The localism agenda that might look attractive at first sight will on current indications merely magnify the differences between those neighbourhoods that are doing very well thank you and those poorer localities that are already far behind in terms of resources (whether in social or real capital). Spouting about empowerment without a real redistribution of resources is a lame joke rather than a viable policy.
Its cheerleaders consider the Big Society initiative as 'a progressive, innovative strategy based upon the principles of empowering communities, redistributing power and fostering a culture of volunteerism..... (sharing) the government's vision of a society where volunteering and community spirit become second nature'. The Big Society Network describes its attitude as: 'We feel anger and frustration at the recent behaviour of both the City and Westminster and we are relatively powerless to change them. We are often anonymous tax-payers without a real sense of how our money gets spent. Most of us try to be reasonably good citizens but our influence seems very small'. This is of course the same anger and inchoate anti-state rhetoric used by the Tea Party movement in the US.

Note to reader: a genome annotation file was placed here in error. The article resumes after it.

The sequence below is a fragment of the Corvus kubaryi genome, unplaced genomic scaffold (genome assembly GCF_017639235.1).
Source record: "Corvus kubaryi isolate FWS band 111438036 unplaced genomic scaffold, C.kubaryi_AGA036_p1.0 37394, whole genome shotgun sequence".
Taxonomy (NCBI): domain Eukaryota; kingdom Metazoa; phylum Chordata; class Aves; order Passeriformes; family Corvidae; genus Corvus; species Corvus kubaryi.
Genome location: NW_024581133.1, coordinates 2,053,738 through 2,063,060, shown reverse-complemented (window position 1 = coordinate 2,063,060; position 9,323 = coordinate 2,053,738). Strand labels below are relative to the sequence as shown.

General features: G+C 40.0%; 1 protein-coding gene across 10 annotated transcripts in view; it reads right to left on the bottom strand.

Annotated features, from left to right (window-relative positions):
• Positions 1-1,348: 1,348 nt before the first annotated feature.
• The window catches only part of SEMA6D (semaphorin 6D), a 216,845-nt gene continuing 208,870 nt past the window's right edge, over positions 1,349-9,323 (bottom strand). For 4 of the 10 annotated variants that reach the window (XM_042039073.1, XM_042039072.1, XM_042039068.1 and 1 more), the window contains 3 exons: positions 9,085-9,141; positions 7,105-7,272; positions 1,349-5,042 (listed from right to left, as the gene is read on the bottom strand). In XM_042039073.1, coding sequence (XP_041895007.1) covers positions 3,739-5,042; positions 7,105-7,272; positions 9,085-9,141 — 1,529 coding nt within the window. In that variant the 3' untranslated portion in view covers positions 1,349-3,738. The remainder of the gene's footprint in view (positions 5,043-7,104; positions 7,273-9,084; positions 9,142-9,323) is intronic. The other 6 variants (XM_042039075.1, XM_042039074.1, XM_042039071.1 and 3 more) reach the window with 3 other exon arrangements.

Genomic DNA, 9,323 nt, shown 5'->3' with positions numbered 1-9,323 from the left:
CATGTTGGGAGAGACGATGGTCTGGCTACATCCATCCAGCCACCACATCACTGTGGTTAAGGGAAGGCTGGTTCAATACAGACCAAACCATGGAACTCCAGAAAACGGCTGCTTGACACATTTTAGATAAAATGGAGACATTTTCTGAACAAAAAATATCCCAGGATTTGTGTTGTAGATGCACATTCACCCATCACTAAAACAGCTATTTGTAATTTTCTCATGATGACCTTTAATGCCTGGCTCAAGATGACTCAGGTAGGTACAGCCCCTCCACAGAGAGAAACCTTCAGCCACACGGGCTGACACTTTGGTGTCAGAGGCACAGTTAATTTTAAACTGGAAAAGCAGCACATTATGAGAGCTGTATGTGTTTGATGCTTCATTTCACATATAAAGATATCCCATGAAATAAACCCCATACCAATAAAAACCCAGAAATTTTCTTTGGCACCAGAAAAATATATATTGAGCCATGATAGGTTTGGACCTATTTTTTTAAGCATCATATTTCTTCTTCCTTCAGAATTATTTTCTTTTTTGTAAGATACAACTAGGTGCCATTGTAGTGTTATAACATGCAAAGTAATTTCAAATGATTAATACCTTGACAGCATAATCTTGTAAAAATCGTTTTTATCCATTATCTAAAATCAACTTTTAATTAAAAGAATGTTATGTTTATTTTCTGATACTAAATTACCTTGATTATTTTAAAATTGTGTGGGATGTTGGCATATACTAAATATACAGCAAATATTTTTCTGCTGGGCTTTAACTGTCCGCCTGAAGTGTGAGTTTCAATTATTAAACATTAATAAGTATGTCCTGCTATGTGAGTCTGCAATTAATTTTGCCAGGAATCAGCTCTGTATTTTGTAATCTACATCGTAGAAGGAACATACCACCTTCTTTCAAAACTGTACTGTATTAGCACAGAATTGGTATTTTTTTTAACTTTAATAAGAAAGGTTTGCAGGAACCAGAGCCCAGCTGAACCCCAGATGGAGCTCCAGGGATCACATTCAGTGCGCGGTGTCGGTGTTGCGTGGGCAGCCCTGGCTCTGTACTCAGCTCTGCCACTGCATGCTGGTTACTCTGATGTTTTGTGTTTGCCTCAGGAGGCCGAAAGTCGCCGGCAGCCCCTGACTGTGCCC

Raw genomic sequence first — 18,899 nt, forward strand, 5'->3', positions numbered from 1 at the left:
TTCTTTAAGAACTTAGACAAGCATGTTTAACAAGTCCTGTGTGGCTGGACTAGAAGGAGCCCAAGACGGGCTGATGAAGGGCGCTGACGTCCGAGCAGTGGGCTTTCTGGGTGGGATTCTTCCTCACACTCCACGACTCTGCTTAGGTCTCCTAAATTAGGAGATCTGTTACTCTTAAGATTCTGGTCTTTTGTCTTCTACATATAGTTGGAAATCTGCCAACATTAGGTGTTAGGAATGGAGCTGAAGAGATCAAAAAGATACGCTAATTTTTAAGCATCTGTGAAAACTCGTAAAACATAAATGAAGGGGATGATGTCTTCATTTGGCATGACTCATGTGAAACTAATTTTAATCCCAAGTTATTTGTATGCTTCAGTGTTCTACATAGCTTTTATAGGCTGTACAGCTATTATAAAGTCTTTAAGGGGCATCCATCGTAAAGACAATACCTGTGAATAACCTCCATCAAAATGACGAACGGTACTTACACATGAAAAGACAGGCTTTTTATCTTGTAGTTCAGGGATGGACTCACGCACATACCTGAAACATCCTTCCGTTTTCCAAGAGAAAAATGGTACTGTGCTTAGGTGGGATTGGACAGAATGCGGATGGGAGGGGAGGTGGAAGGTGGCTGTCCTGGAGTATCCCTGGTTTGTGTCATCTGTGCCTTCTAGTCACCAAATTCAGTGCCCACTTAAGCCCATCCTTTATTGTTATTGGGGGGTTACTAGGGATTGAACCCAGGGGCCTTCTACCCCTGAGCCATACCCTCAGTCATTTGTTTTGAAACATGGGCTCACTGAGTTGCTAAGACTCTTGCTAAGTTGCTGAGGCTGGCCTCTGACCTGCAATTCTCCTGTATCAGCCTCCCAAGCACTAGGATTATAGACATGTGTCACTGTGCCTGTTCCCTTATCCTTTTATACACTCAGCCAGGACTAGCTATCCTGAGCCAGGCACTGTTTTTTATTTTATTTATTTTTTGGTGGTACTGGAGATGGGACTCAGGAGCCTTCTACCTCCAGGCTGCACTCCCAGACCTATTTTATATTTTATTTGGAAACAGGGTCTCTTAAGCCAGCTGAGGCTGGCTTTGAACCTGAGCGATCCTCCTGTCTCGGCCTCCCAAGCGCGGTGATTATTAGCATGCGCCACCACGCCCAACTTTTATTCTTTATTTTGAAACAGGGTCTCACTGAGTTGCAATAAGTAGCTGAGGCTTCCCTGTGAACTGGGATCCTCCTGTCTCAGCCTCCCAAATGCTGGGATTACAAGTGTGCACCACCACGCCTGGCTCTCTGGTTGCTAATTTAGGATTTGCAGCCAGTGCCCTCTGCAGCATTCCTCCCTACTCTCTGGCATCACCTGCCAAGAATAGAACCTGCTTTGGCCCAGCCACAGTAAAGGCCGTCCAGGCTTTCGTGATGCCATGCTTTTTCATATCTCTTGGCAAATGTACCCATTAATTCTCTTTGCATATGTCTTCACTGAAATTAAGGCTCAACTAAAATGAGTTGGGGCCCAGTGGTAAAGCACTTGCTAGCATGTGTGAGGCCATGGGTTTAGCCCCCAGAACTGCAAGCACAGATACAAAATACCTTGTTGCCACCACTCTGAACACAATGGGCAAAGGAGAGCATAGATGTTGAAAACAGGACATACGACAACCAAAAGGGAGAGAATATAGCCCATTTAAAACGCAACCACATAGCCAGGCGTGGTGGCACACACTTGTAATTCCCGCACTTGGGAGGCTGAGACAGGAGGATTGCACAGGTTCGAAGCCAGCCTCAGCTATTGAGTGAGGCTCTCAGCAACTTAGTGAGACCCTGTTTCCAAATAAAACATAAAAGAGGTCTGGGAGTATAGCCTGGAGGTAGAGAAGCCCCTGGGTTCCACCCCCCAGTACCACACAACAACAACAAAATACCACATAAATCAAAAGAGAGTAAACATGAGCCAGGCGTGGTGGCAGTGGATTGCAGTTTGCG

The Big Society is nothing more than a rather polite (very English) version of the Tea Party that is sweeping the US. It starts from exactly the same basis: Private = Good, Public = Bad. It believes that we can only be free if we are in competition with each other in a free market and therefore all regulation is inherently bad ('socialism'). Far from being a Big Society this is a recipe for an eventual 'war of all against all'. A dreadful Hobbesian dystopia.